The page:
John McElhenney appeals to our better natures and asks us to take the high road when it comes to parenting after divorce.
When you become a parent everything in your life changes. The world is miraculously transformed into a mystical, spiritual, and magical place. For me, I was able to rise above myself as an individual and recognize the gift that happened in our lifes. That process started long before the birth of my first child, but from the very moment that I helped wiggle his shoulders free from his mom’s body, I was forever aware of my new role and responsibilities.
And now we’re divorced. Hmm. A lot of water has passed under the bridge, but that same moment of awesome realization is present with me all the time. As often as possible, when I remember to pay attention to this universal responsibility, I am an awesome co-parent. Other times, I get tired or distracted and I think my ex-wife is more of “the ex” rather than the “mother of my children.” Maintaining my perspective is important. I am constantly trying to raise my own bar and do better.
I am always in the process of becoming the best ex-husband I can be. Yes, your kids are the priority, but it’s important to remember the sacred bond that your children create between you and your ex-spouse. There’s no escaping it. You both agreed to the deal, you both ushered in new life. And you both have responsibilities not only to them but also to each other. YUK. It can be hard sometimes to remember this inclusiveness.
There have been plenty of things in the course of single parenthood that I would rather strangle my ex over. The trick is to embrace the idea that she is doing the best she can. Always. It may not seem that way when things go differently than you had imagined. It can appear that your co-parent is out to make your life miserable. But in my case, that’s not the truth. It’s how I feel sometimes, but my feelings don’t accurately reflect reality. They are just my feelings. I cannot accurately project or predict her thoughts and actions or determine her intent. And obviously, that is not my job. My job is to listen and respond, with compassion. Again, easier said than done, but it’s an ongoing process of growth and release. As you release your ex from his or her faults in your eyes, you can begin to support them, no matter what. It’s not their fault they are so stressed out. There is nothing you can do to make them less tired. But you can provide a flexible and supportive response as often as possible.
I find when I celebrate the strength and resilience of my co-parent, I begin to let go of my past resentments. One of the hardest transitions for me was dropping the blame and self-delusion that getting divorced was her idea—and her fault. It sure seemed that way when everything was going down, when I was asking for a reconciliation. However, today, from the 30,000 foot view down into the wreckage that our relationship had become, I can acknowledge that she was indeed doing the best she knew how. She made choices towards what she felt was her ultimate survival plan. Good or bad, the divorce freed us both up to develop into the next iteration of ourselves.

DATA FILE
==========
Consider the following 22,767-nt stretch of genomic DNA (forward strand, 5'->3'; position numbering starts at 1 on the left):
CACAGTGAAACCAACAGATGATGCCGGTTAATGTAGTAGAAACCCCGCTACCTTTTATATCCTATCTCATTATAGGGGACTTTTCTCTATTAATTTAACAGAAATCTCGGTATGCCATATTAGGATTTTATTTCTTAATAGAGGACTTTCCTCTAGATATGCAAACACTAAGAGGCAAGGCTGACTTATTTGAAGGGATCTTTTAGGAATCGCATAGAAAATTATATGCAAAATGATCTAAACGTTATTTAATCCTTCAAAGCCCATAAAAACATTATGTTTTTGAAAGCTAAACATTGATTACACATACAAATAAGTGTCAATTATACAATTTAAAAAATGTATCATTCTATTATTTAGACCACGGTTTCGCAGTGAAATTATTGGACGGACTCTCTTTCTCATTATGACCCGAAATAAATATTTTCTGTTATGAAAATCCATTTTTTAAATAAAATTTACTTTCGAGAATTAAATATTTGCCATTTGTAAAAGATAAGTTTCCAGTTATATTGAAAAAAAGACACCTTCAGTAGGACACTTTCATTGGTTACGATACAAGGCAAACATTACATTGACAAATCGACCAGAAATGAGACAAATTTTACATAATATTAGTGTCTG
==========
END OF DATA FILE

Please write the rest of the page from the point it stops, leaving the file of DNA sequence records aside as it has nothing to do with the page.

At first, for me, the loss of my primary residence and my unlimited access to my kids was nearly unbearable. The depression and feelings of loss caused me a lot of down time. I struggled. And for a long time I tried to figure out what I might have done to save the relationship. I tried to unravel when I had done wrong, or where the two of us had broken some sacred bond. But there were no easy answers.
We both entered the marriage in order to have kids. Perhaps we compromised or overlooked some of the early warning signs because we were so focused on becoming parents. We did the dream, we had the kids, and we began our lives as a family the best we knew how.
Then, after struggling along for a few rough years, in the best interest of all involved, we divorced. We split into two houses, and resumed our parenting duties.
Today, I’m closer to believing that I am happier, that my kids are happier, and even that my ex-wife is happier now, after the divorce. And even if that is not true, I can only work on my part, my perspective on the situation. I can only do my side of the co-parenting equation. Sure, there are opportunities for escalation, and just over the last two days, she’s been trying to get me to engage in some drama about the family dog, that I simply won’t bite on. Nope.
I can always take the high road. I can refuse to fire back when she’s hitting below the belt, or complaining that things aren’t working out. But I have made a firm decision not to respond in kind. Compassion first. Then firm resolve to deal with only the part of the relationship I can control: me and my responses.
I am certain of a few things now, from this 30,000 ft view.
- I am happier than I was in the final throes of our failing marriage.
- There were incompatibilities between us that we overlooked in order to become parents.
- As a young family, we did the best we could at shepherding our babies into young adults.
- When the mystery and magic of being parents gave way to the more mundane tasks of parenting, chores, and money, we became more functional and less romantic.
I wish my co-parent all the joy and love in the world. I can no longer provide any of those things. But I can be a soft cushion when she needs to hit or collapse into something. I resolve not to hit back. But, I won’t stand in for the drama any more. I will only take my responsibility. I will only pay attention to the business between us as we continue together in co-parenting.
back to Positive Divorce
- That Silence Says A Lot: What Are You Paying Attention To?
- Celebrating a Drama-free Christmas as a Single Parent
- Giving Your Co-parent a Break
- Loss of the Proximity Effect as a Divorced Dad
image: dancing, raul r. goncalves creative commons usage